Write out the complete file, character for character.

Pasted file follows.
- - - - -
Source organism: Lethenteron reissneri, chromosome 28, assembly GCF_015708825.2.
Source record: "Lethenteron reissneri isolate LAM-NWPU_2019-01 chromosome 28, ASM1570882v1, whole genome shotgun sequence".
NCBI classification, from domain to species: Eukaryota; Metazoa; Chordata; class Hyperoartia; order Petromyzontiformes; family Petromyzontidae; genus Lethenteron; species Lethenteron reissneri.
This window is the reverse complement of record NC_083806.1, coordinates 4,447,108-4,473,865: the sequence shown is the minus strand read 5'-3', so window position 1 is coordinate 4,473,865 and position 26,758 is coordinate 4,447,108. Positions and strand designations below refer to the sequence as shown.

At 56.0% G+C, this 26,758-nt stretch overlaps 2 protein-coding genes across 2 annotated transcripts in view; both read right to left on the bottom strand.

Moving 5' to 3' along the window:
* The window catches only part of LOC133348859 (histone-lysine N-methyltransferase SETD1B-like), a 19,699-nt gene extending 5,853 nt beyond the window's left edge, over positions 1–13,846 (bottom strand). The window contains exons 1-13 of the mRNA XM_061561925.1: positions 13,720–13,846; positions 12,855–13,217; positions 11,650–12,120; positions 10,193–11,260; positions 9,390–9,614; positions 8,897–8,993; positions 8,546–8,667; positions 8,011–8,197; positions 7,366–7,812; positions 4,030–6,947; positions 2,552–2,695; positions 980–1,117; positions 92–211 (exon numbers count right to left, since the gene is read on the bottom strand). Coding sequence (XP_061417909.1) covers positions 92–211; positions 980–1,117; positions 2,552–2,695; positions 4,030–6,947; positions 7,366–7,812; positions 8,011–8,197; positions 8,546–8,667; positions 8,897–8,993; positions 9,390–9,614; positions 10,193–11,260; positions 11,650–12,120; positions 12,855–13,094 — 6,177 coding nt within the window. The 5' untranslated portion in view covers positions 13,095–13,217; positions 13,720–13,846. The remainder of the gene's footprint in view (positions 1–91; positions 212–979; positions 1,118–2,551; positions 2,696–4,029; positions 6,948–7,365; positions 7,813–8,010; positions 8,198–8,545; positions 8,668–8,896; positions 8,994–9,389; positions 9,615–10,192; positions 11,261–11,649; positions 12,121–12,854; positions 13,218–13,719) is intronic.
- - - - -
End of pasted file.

Source organism: Lethenteron reissneri, chromosome 28, assembly GCF_015708825.2.
Source record: "Lethenteron reissneri isolate LAM-NWPU_2019-01 chromosome 28, ASM1570882v1, whole genome shotgun sequence".
NCBI classification, from domain to species: Eukaryota; Metazoa; Chordata; class Hyperoartia; order Petromyzontiformes; family Petromyzontidae; genus Lethenteron; species Lethenteron reissneri.
This window is the reverse complement of record NC_083806.1, coordinates 4,447,108-4,473,865: the sequence shown is the minus strand read 5'-3', so window position 1 is coordinate 4,473,865 and position 26,758 is coordinate 4,447,108. Positions and strand designations below refer to the sequence as shown.

At 56.0% G+C, this 26,758-nt stretch overlaps 2 protein-coding genes across 2 annotated transcripts in view; both read right to left on the bottom strand.

Moving 5' to 3' along the window:
* The window catches only part of LOC133348859 (histone-lysine N-methyltransferase SETD1B-like), a 19,699-nt gene extending 5,853 nt beyond the window's left edge, over positions 1–13,846 (bottom strand). The window contains exons 1-13 of the mRNA XM_061561925.1: positions 13,720–13,846; positions 12,855–13,217; positions 11,650–12,120; positions 10,193–11,260; positions 9,390–9,614; positions 8,897–8,993; positions 8,546–8,667; positions 8,011–8,197; positions 7,366–7,812; positions 4,030–6,947; positions 2,552–2,695; positions 980–1,117; positions 92–211 (exon numbers count right to left, since the gene is read on the bottom strand). Coding sequence (XP_061417909.1) covers positions 92–211; positions 980–1,117; positions 2,552–2,695; positions 4,030–6,947; positions 7,366–7,812; positions 8,011–8,197; positions 8,546–8,667; positions 8,897–8,993; positions 9,390–9,614; positions 10,193–11,260; positions 11,650–12,120; positions 12,855–13,094 — 6,177 coding nt within the window. The 5' untranslated portion in view covers positions 13,095–13,217; positions 13,720–13,846. The remainder of the gene's footprint in view (positions 1–91; positions 212–979; positions 1,118–2,551; positions 2,696–4,029; positions 6,948–7,365; positions 7,813–8,010; positions 8,198–8,545; positions 8,668–8,896; positions 8,994–9,389; positions 9,615–10,192; positions 11,261–11,649; positions 12,121–12,854; positions 13,218–13,719) is intronic.